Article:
MOMS IN BUSINESS: Get to know Priyanka Kedia
We’ve all been hearing a lot about women in business: We’re fortunate to live in a time where women have the choices and opportunities to grow equally in a personal and professional manner, in industry and in family. But in the age of Lean In, there exists a notion that, not only can women have it all, but that they should—enter a tremendous feeling of pressure for many to succeed at all costs. That’s why it’s so important to Priyanka Kedia, founder and designer behind Ayva Jewelry, to highlight the ups and downs of being not only a woman in business, but a business-owning mom. In our Mothers in Business series, we’ll highlight the successes as much as the failures, go behind-the-scenes to discover what it’s like to get a venture off the ground while simultaneously bringing up a family, and follow women along in their journeys to their own versions of success. And we’ll start with our very own Priyanka, mother to three: Two young children, and her budding business, Ayva Jewelry.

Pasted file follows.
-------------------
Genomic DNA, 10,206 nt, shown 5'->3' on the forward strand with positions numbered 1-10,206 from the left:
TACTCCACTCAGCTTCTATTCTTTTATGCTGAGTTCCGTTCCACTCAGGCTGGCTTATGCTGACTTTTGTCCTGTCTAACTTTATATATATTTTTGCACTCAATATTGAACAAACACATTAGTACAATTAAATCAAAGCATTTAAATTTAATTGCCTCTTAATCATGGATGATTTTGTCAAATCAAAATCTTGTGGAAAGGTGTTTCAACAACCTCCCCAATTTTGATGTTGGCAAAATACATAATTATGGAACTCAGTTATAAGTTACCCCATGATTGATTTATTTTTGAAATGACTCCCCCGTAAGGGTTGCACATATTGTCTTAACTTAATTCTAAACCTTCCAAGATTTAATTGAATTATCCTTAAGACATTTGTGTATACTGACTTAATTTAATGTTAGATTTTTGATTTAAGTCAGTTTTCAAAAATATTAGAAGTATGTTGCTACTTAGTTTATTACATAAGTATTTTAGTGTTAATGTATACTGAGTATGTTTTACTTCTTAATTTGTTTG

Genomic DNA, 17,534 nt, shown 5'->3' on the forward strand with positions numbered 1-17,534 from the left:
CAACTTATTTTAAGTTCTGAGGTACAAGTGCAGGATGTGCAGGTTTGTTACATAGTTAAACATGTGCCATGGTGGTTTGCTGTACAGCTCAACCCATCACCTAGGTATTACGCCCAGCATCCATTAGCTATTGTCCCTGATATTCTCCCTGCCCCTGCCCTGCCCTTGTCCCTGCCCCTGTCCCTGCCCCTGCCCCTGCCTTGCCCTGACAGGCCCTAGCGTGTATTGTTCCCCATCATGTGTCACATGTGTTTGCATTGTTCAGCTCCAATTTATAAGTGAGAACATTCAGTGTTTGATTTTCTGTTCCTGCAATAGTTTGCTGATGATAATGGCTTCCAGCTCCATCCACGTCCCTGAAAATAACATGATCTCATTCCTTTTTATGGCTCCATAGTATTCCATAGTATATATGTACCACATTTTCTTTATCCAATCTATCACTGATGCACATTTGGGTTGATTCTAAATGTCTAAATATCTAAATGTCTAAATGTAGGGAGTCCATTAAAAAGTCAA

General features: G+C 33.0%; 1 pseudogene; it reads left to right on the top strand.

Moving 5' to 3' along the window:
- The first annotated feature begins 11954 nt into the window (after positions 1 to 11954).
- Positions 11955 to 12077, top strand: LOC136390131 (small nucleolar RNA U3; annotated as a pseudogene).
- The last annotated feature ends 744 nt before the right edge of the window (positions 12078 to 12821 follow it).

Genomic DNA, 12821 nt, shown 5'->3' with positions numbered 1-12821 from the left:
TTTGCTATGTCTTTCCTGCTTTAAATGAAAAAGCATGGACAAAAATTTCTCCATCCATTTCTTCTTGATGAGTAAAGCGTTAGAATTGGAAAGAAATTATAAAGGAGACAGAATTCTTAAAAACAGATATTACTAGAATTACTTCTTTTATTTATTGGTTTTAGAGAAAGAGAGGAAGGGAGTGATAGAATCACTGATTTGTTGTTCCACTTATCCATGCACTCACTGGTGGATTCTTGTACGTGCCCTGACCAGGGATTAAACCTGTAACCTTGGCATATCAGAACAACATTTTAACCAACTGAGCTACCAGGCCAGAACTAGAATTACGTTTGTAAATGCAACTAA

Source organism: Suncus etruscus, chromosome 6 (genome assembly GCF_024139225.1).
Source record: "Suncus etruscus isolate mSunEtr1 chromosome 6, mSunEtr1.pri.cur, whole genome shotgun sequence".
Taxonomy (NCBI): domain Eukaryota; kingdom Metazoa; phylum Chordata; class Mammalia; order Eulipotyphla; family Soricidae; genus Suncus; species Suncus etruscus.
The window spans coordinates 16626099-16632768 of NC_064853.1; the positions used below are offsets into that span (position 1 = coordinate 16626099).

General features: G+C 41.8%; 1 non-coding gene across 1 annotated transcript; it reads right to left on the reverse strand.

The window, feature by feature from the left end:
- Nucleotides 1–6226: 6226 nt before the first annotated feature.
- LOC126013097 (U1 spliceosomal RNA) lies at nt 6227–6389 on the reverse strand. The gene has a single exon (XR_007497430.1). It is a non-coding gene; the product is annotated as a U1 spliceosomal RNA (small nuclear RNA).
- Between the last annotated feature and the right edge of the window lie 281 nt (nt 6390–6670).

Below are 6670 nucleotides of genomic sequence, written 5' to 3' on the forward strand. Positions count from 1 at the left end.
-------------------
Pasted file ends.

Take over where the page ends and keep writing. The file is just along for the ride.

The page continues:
Priyanka Kedia : Mother of two, founder and designer behind AYVA Jewelry
First, tell us which came first: Babies or business?
Tell us a little about Ayva Jewelry. What made you decide to start it up?
PK: After I got married, my husband wanted me to join his business but I wanted to go out on my own and work elsewhere. Things really changed for me after my grandmother passed: I was very close to her, and when I inherited some of her jewelry, I realized the importance of jewelry. I had been around it all my life, but it wasn’t until that time that I realized its symbolic value. I still keep those pieces really close to me as I feel like a part of her is with me forever.